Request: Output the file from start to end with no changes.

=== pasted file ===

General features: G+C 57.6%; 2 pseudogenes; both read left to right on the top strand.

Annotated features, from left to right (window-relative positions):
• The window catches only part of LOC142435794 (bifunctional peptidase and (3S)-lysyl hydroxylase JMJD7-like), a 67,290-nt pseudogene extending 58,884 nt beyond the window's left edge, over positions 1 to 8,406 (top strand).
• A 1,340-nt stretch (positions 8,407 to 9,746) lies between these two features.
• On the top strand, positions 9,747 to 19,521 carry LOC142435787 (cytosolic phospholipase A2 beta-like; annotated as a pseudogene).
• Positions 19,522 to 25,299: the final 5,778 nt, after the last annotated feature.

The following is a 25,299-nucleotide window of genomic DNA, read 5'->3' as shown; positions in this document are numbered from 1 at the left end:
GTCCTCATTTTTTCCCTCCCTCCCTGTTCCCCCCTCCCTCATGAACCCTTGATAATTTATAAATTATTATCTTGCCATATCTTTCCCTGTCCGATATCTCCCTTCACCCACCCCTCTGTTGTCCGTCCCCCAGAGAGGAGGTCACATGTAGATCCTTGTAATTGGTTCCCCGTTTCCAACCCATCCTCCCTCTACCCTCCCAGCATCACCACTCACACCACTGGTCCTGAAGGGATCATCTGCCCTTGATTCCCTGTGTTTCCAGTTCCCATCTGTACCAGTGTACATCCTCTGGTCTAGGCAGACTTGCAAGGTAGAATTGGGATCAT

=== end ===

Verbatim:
General features: G+C 57.6%; 2 pseudogenes; both read left to right on the top strand.

Annotated features, from left to right (window-relative positions):
• The window catches only part of LOC142435794 (bifunctional peptidase and (3S)-lysyl hydroxylase JMJD7-like), a 67,290-nt pseudogene extending 58,884 nt beyond the window's left edge, over positions 1 to 8,406 (top strand).
• A 1,340-nt stretch (positions 8,407 to 9,746) lies between these two features.
• On the top strand, positions 9,747 to 19,521 carry LOC142435787 (cytosolic phospholipase A2 beta-like; annotated as a pseudogene).
• Positions 19,522 to 25,299: the final 5,778 nt, after the last annotated feature.

The following is a 25,299-nucleotide window of genomic DNA, read 5'->3' as shown; positions in this document are numbered from 1 at the left end:
GTCCTCATTTTTTCCCTCCCTCCCTGTTCCCCCCTCCCTCATGAACCCTTGATAATTTATAAATTATTATCTTGCCATATCTTTCCCTGTCCGATATCTCCCTTCACCCACCCCTCTGTTGTCCGTCCCCCAGAGAGGAGGTCACATGTAGATCCTTGTAATTGGTTCCCCGTTTCCAACCCATCCTCCCTCTACCCTCCCAGCATCACCACTCACACCACTGGTCCTGAAGGGATCATCTGCCCTTGATTCCCTGTGTTTCCAGTTCCCATCTGTACCAGTGTACATCCTCTGGTCTAGGCAGACTTGCAAGGTAGAATTGGGATCAT